“There is a pervasive form of contemporary violence to which the idealist most easily succumbs: activism and overwork. The rush and pressure of modern life are a form, perhaps the most common form, of its innate violence. To allow oneself to be carried away by a multitude of conflicting concerns, to surrender to too many demands, to commit oneself to too many projects, to want to help everyone in everything, is to succumb to violence. The frenzy of our activism neutralizes our work for peace. It destroys our own inner capacity for peace. It destroys the fruitfulness of our own work, because it kills the root of inner wisdom which makes work fruitful.”
Thomas Merton was one of the most respected and beloved Catholic writers of the 20th century. Born in 1915 in France, to parents who were artists – his mother was American, and his father was from New Zealand – he grew up partly in France, and partly in the US. His mother died when he was only six, and his father died when he was sixteen. He studied at Cambridge University in England, and at Columbia University in New York, intending to become a writer. He did fulfill that goal, but in a different way than he had originally intended.
At the age of 25 he entered the Abbey of Our Lady of Gethsemani, Trappist, Kentucky. The order of Trappist monks was originally founded in the 1600s in France – the Abbey in Kentucky was built in 1848. They emphasized silence to create an atmosphere of prayer and contemplation. Among the requirements of Trappist monks who were entering into God's service, and thereby dying to the world; there was “ no meat, no fish, no eggs, no heat, no baths, no hair on top of the head, no talking (only sign language,) no music except sacred chant; no leaving the grounds, no “particular friendships,” and no privacy.”1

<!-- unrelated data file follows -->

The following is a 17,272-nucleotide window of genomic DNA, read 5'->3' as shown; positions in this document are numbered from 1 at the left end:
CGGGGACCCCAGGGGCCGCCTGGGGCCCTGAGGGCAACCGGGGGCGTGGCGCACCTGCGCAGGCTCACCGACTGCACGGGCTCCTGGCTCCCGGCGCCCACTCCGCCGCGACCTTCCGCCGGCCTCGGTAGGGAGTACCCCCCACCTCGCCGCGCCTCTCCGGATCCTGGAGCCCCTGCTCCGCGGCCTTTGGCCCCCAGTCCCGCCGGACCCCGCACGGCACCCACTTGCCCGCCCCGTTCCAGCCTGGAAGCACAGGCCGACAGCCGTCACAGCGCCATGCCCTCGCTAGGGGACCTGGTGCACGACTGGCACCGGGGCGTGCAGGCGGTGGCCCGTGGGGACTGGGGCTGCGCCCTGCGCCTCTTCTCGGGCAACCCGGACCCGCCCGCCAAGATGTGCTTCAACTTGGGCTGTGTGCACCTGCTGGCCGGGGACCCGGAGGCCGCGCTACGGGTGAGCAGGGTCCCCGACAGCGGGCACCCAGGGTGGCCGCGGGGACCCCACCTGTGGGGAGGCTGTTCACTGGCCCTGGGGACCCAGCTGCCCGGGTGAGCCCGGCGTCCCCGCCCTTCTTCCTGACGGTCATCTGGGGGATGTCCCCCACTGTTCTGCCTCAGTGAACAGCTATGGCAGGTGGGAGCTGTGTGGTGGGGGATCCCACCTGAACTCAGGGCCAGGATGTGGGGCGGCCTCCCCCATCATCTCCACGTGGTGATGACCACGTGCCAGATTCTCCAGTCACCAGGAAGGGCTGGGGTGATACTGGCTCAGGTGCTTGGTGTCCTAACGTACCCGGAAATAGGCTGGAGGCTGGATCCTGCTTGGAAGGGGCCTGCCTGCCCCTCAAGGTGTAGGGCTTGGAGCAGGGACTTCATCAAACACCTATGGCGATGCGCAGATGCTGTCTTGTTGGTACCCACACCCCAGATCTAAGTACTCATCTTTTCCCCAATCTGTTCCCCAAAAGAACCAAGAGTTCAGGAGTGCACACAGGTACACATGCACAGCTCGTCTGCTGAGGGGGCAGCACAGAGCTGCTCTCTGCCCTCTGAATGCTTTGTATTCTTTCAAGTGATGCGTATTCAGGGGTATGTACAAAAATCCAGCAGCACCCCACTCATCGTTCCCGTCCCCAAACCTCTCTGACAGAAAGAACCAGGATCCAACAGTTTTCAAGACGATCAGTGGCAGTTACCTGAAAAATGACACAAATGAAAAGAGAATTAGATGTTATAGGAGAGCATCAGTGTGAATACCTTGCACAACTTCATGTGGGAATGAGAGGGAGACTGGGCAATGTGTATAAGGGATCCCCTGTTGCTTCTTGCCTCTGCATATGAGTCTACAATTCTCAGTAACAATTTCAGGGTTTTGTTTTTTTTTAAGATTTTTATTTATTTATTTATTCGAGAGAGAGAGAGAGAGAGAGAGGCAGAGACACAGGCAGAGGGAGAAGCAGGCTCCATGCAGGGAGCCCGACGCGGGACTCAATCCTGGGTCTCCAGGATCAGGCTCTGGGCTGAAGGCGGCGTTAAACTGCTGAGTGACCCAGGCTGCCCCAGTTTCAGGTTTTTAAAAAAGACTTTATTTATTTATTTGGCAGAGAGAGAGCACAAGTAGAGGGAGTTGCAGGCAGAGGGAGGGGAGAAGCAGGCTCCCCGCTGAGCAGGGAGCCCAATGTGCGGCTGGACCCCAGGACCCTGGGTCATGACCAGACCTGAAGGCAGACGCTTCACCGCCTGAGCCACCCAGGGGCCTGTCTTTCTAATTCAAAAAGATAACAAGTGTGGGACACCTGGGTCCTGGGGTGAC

Merton wrote over thirty books, numerous poems, including his biography, The Seven Storey Mountain. It has been read by millions of people and has remained in print since its first publication in the 1940s, garnering several million readers.
It is ironic that Merton wrote the above quote before his death in 1968, which by comparison to today was a time of relative calm. This was before the invention of the pager, the answering machine, the cellular phone, the home computer, the IPAD, and all the applications which drive us into further frenzy such as Twitter and Facebook. Never before were his words so relevant. One wonders what further inventions of frenzy await we who live in a relative calm in comparison of what is to come?